Omar Khayyam Translated
Illustrated by HARRY DANSEY
The poems printed here are just a few samples of a complete translation of Omar Khayyam's Rubaiyat into Maori done by Mr Pei Jones. As a new departure in the use of the Maori language, this translation is of considerable interest. It may be hoped a publisher will be found for the entire collection.
Omar Khayyam was a great Persian mathematician, astronomer and poet of the eleventh and twelfth century A.D. His poems, called Rubaiyat, consist of four lines, of which the first, second and fourth rhyme and the third (but not always) remains rhymless.
Mr Jones has used the famous English translation by Edward Fitzgerald (5th Version).
Here with a little Bread beneath the Bough,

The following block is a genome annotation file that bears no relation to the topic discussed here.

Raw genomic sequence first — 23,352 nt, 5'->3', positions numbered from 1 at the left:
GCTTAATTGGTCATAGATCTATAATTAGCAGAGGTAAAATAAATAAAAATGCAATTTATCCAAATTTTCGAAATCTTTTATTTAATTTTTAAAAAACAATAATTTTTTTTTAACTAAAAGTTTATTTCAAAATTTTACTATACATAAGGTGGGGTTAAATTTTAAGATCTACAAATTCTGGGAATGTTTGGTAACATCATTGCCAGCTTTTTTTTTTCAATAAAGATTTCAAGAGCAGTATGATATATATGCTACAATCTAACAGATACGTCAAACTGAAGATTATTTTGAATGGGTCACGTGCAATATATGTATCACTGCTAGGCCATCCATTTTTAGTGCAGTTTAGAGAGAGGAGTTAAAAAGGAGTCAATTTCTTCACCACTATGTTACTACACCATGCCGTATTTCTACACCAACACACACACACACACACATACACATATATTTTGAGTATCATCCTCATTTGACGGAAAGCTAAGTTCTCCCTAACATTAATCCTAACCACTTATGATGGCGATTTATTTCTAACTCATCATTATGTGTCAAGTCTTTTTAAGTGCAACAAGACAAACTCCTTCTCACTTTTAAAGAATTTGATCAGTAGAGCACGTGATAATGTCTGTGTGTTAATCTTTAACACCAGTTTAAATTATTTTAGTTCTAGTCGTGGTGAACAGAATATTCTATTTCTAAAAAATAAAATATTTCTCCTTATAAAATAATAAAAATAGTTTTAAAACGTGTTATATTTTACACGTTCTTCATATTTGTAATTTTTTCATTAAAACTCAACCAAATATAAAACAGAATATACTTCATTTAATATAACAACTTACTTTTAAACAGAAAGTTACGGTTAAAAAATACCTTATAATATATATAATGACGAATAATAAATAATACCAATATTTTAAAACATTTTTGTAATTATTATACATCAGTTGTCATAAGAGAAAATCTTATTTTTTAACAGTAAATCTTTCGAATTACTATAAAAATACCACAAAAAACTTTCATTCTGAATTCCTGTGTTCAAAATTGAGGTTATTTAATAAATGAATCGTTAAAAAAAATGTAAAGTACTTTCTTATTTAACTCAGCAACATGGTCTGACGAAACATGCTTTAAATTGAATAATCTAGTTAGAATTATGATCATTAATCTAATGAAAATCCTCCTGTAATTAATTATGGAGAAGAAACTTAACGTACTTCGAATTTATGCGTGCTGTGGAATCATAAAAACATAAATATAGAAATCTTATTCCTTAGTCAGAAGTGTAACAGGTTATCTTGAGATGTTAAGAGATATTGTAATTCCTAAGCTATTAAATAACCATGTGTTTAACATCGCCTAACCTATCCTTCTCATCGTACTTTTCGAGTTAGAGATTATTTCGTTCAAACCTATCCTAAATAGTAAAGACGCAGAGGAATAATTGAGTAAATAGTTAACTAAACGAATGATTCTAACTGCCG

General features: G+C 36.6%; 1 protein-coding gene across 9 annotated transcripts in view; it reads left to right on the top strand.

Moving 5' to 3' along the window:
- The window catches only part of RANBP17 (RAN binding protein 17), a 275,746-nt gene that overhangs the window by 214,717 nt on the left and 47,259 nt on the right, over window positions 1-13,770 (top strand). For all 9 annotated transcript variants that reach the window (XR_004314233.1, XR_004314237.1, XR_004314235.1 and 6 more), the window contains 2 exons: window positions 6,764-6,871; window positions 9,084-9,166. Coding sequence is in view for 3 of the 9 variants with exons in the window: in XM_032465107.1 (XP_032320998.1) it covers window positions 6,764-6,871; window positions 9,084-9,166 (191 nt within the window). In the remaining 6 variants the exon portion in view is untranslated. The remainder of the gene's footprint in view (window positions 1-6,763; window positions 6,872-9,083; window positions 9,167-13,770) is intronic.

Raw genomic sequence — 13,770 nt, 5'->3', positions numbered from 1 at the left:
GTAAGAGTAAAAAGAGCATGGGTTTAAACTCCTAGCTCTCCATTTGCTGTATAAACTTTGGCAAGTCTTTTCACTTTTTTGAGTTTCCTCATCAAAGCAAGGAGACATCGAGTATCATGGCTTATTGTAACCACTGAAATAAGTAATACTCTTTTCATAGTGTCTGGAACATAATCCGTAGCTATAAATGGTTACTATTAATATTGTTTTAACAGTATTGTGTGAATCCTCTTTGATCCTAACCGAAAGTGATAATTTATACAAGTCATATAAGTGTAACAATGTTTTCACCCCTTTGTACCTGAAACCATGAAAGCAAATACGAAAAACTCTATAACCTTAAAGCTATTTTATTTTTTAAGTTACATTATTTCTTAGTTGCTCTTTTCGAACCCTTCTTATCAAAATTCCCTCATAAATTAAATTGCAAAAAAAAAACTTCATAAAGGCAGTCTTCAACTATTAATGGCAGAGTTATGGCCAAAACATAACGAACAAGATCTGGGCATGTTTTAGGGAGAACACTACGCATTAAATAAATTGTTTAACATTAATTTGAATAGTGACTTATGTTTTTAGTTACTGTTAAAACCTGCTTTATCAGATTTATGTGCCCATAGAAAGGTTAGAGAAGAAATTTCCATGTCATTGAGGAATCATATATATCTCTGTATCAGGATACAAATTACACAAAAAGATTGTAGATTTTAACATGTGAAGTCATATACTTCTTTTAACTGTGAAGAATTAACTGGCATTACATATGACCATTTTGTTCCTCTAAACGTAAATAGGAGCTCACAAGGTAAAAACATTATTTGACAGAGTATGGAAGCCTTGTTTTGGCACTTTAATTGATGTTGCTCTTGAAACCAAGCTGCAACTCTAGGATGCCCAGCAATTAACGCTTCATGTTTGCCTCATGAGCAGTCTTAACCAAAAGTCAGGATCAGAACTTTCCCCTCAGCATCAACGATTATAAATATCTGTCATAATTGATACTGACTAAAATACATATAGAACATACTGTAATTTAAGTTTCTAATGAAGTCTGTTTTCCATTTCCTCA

The Worldly Hope men set their Hearts upon
Think in this batter'd Caravanserai,
They say the Lion and Lizard keep
The Palace that to Heav'n his pillars threw,
And we, that now make merry in the Room
I sometimes think that never blows so red
And this delightful Herb whose living Green
More than half the children who are treated in the Maunu Health Camp near Whangarei are Maoris.
There are usually about 24 to 27 children in the camp and each group stays for six weeks. Not only are the children brought back to good condition, but they are also trained in health habits.
Health Camps are run by private and voluntary contributions. The sale of Health stamps provides much of the revenue. The camps can be helped not only by money gifts, but also by sending vegetables, clothing and children's books.
Miss Deane, the nurse in charge, is very pleased about the way the Maori and European children get on together. The Maori children that come here are usually very quiet and the European children very nervous; they have a good influence on each other.